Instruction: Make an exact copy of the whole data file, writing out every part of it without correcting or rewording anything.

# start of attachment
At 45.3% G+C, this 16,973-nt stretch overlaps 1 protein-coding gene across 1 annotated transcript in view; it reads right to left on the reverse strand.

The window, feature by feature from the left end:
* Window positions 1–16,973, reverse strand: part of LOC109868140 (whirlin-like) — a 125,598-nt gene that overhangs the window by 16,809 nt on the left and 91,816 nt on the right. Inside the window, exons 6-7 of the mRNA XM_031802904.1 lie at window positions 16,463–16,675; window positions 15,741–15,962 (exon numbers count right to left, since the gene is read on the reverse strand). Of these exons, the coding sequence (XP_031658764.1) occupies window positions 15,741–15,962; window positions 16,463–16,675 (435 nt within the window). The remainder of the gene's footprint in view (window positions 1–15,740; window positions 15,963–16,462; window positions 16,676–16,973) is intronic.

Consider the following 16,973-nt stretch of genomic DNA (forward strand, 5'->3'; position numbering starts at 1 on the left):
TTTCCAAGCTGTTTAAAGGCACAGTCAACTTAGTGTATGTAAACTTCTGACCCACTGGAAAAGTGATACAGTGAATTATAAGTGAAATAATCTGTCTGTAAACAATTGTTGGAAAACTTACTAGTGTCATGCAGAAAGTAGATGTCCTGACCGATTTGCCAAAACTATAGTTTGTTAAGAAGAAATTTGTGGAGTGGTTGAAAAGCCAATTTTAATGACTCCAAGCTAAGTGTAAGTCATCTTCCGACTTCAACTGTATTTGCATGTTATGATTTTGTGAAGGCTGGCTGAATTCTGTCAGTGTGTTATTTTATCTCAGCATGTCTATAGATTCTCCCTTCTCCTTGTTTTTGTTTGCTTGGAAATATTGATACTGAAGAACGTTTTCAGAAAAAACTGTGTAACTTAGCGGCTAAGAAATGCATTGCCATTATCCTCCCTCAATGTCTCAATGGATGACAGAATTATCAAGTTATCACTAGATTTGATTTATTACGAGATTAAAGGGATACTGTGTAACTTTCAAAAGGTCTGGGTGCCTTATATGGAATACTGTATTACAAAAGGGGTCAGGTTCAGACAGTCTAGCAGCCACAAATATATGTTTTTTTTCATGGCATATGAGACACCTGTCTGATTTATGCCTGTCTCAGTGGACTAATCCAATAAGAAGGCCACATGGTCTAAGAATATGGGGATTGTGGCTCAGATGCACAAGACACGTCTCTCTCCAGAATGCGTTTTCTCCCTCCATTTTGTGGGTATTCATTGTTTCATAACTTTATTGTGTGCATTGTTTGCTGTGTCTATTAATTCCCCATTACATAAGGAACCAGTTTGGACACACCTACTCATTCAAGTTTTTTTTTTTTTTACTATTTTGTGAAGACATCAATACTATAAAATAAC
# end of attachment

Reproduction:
At 45.3% G+C, this 16,973-nt stretch overlaps 1 protein-coding gene across 1 annotated transcript in view; it reads right to left on the reverse strand.

The window, feature by feature from the left end:
* Window positions 1–16,973, reverse strand: part of LOC109868140 (whirlin-like) — a 125,598-nt gene that overhangs the window by 16,809 nt on the left and 91,816 nt on the right. Inside the window, exons 6-7 of the mRNA XM_031802904.1 lie at window positions 16,463–16,675; window positions 15,741–15,962 (exon numbers count right to left, since the gene is read on the reverse strand). Of these exons, the coding sequence (XP_031658764.1) occupies window positions 15,741–15,962; window positions 16,463–16,675 (435 nt within the window). The remainder of the gene's footprint in view (window positions 1–15,740; window positions 15,963–16,462; window positions 16,676–16,973) is intronic.

Consider the following 16,973-nt stretch of genomic DNA (forward strand, 5'->3'; position numbering starts at 1 on the left):
TTTCCAAGCTGTTTAAAGGCACAGTCAACTTAGTGTATGTAAACTTCTGACCCACTGGAAAAGTGATACAGTGAATTATAAGTGAAATAATCTGTCTGTAAACAATTGTTGGAAAACTTACTAGTGTCATGCAGAAAGTAGATGTCCTGACCGATTTGCCAAAACTATAGTTTGTTAAGAAGAAATTTGTGGAGTGGTTGAAAAGCCAATTTTAATGACTCCAAGCTAAGTGTAAGTCATCTTCCGACTTCAACTGTATTTGCATGTTATGATTTTGTGAAGGCTGGCTGAATTCTGTCAGTGTGTTATTTTATCTCAGCATGTCTATAGATTCTCCCTTCTCCTTGTTTTTGTTTGCTTGGAAATATTGATACTGAAGAACGTTTTCAGAAAAAACTGTGTAACTTAGCGGCTAAGAAATGCATTGCCATTATCCTCCCTCAATGTCTCAATGGATGACAGAATTATCAAGTTATCACTAGATTTGATTTATTACGAGATTAAAGGGATACTGTGTAACTTTCAAAAGGTCTGGGTGCCTTATATGGAATACTGTATTACAAAAGGGGTCAGGTTCAGACAGTCTAGCAGCCACAAATATATGTTTTTTTTCATGGCATATGAGACACCTGTCTGATTTATGCCTGTCTCAGTGGACTAATCCAATAAGAAGGCCACATGGTCTAAGAATATGGGGATTGTGGCTCAGATGCACAAGACACGTCTCTCTCCAGAATGCGTTTTCTCCCTCCATTTTGTGGGTATTCATTGTTTCATAACTTTATTGTGTGCATTGTTTGCTGTGTCTATTAATTCCCCATTACATAAGGAACCAGTTTGGACACACCTACTCATTCAAGTTTTTTTTTTTTTTACTATTTTGTGAAGACATCAATACTATAAAATAAC